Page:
The Doklam Standoff: A Need for Win-Win Diplomacy

09.08.2017

The most complicated issue in the current standoff between the Indian and Chinese military in the Doklam region is negotiating a solution in which neither side appears to have lost, Valdai Club expert Nandan Unnikrishnan, Vice President and Senior Fellow at the Observer Research Foundation, believes.

India and China are facing off in a disputed territory, which the Indians call Doklam, which is actually a disputed territory between China and Bhutan. However, India and Bhutan have a very close relationship, including a treaty signed in 2007, which brings India into play when China started cheating an earlier agreement not to take any action that would destabilize the situation. In other words, the three countries agreed that the issue of the disputed region would be resolved through talks between the three parties. China is beginning to build a road to a particular point in the disputed territory, and this was an attempt to change the geographical reality on the ground in terms of who is on which territory.

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China accuses India that its border guards illegally crossed and occupied the Sikkim section of the border belonging to China. India, in turn, made a statement that China has violated the Doklam Plateau status quo agreement. It is a disputed territory between the PRC and Bhutan, which is in India's security sphere of influence. What is really happening in relations between the two states, explains the Valdai Club expert Alexander Lukin.

This is only one of the many incidents that have occurred between India and China since the 1962 war, which was also over a border dispute. This is because the legacy behind after India’s independence was an undefined border with China, and since then, India and China have not been able to resolve this issue. China appears very determined at this point of time to pursue its current course of action. However, India is also not in a position to withdraw. Therefore, this situation is in a sense very different from earlier incidents, where diplomatic solutions have been found. Some of them, however, took months and years to resolve.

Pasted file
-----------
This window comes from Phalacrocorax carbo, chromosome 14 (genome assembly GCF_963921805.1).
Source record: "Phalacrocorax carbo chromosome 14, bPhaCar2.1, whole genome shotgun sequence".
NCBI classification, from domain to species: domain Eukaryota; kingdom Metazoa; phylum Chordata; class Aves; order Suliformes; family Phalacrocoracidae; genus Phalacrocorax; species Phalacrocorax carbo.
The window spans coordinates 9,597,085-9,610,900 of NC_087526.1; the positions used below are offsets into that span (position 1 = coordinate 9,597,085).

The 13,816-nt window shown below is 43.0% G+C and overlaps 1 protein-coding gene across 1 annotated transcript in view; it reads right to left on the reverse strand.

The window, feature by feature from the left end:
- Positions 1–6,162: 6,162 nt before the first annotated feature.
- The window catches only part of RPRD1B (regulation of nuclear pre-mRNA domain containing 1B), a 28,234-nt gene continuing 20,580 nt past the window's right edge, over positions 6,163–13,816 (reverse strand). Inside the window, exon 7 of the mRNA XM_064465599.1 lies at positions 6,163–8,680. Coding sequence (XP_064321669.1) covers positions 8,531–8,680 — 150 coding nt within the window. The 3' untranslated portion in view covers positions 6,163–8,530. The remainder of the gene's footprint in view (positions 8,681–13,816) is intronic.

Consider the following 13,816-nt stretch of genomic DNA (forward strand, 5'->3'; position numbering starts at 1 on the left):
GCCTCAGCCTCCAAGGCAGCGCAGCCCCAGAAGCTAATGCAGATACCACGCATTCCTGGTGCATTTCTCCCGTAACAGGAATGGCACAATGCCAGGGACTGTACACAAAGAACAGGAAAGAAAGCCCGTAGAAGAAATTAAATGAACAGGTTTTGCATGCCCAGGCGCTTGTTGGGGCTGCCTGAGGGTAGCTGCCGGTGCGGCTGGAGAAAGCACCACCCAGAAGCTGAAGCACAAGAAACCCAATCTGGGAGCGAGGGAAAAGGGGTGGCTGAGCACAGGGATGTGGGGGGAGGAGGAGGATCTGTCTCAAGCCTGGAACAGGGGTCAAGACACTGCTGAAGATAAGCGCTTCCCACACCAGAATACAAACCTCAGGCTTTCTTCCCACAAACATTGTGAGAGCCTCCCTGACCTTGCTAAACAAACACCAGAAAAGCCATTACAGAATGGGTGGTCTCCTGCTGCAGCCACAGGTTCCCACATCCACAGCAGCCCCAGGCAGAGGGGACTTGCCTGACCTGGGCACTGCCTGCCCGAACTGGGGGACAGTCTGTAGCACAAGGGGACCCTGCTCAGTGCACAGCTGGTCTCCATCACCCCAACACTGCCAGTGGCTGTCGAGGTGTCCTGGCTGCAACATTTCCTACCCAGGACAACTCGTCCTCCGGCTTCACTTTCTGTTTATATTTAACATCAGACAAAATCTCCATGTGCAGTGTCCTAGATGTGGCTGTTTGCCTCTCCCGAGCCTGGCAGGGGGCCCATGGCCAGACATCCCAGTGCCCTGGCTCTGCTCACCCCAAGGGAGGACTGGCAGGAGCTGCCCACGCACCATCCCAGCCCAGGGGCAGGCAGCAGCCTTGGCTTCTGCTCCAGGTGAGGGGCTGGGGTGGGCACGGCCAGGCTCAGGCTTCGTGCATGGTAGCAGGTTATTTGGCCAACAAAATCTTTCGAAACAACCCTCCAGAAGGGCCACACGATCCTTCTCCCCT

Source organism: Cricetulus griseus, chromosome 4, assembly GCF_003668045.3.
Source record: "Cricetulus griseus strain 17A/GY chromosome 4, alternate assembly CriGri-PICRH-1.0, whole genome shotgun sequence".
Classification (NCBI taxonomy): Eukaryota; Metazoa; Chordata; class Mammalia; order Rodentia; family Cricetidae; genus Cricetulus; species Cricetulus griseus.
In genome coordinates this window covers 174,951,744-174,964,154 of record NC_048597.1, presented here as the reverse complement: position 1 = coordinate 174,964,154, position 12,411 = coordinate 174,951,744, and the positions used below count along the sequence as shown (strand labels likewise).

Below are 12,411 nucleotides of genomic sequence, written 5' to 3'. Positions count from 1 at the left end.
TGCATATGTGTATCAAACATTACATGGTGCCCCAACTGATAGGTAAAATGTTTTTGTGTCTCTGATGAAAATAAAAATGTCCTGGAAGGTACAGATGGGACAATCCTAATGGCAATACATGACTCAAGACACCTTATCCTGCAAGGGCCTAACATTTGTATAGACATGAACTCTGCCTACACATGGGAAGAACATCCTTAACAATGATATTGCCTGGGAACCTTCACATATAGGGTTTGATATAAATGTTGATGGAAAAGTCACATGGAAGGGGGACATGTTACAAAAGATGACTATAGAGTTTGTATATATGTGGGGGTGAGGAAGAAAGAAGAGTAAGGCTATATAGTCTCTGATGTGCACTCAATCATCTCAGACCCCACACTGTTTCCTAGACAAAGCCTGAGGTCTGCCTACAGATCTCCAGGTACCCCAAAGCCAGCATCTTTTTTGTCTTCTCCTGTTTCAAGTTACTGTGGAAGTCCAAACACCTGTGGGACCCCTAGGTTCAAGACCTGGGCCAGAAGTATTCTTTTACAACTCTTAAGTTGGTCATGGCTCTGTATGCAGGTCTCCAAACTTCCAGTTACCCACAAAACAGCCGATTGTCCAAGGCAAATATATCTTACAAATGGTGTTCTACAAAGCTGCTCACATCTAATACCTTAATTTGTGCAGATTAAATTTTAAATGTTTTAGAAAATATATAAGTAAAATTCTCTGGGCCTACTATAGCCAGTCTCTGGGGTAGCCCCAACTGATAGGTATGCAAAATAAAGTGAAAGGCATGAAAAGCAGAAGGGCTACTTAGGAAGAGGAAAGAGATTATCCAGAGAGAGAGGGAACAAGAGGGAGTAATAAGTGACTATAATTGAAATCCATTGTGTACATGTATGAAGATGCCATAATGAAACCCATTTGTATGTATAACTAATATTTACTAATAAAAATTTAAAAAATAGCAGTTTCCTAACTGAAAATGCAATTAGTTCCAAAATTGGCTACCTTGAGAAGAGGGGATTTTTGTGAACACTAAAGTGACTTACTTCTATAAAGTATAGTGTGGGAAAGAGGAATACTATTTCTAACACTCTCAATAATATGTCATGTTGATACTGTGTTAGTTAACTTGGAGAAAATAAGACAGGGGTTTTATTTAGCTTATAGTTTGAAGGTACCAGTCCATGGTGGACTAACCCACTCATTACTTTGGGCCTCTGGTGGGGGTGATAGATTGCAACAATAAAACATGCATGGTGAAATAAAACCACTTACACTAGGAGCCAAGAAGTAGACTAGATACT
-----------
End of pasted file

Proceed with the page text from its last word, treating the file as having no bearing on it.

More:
The problem here is that China is saying that any discussion is possible only after the Indian troops withdraw and India is not currently prepared to do that. There are, of course, backchannel talks going on between India and China, so, hopefully, some solution will be found. Although it will be very difficult to find a solution that would make it appear as if both parties have succeeded or at least make it appear that it is a draw in this particular round between the two countries.

The solution, obviously, has to be through dialogue. It is going to be a difficult diplomatic dialogue, but any other solution is not an outcome that would be good for China or India. Definitely, no one in the world wants this situation to develop into a full-fledged conflict between China and India, because both are nuclear powers. Neither of the two countries requires the distraction of a war, given the development challenges that both of them face and given that both of them together, for the next couple of decades, are essentially going to be the locomotives of economic growth in the world. It would be negative for the rest of the world, also, if India and China engaged in a hot war.

Views expressed are of individual Members and Contributors, rather than the Club's, unless explicitly stated otherwise.

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